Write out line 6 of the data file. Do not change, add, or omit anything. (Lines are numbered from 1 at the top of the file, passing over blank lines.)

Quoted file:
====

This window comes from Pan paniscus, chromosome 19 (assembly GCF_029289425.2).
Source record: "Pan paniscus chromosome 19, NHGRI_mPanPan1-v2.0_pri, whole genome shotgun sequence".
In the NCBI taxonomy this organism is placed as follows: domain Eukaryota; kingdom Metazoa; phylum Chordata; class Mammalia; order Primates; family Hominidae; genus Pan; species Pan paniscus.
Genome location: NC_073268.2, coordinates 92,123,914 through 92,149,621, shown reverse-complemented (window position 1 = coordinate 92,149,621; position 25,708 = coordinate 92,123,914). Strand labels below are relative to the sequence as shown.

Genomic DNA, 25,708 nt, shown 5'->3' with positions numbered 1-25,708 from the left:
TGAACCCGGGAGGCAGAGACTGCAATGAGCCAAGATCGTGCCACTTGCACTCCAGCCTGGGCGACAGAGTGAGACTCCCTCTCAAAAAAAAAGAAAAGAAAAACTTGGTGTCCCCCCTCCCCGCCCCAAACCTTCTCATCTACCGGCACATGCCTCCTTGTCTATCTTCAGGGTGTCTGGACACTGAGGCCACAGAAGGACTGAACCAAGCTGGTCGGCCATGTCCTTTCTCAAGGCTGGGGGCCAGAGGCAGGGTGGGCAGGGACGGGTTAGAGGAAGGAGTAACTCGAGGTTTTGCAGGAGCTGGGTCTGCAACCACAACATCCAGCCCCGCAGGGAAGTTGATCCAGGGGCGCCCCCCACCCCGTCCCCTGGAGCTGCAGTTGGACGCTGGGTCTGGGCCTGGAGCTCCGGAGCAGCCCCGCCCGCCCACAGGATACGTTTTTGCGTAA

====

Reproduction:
TGAACCCGGGAGGCAGAGACTGCAATGAGCCAAGATCGTGCCACTTGCACTCCAGCCTGGGCGACAGAGTGAGACTCCCTCTCAAAAAAAAAGAAAAGAAAAACTTGGTGTCCCCCCTCCCCGCCCCAAACCTTCTCATCTACCGGCACATGCCTCCTTGTCTATCTTCAGGGTGTCTGGACACTGAGGCCACAGAAGGACTGAACCAAGCTGGTCGGCCATGTCCTTTCTCAAGGCTGGGGGCCAGAGGCAGGGTGGGCAGGGACGGGTTAGAGGAAGGAGTAACTCGAGGTTTTGCAGGAGCTGGGTCTGCAACCACAACATCCAGCCCCGCAGGGAAGTTGATCCAGGGGCGCCCCCCACCCCGTCCCCTGGAGCTGCAGTTGGACGCTGGGTCTGGGCCTGGAGCTCCGGAGCAGCCCCGCCCGCCCACAGGATACGTTTTTGCGTAA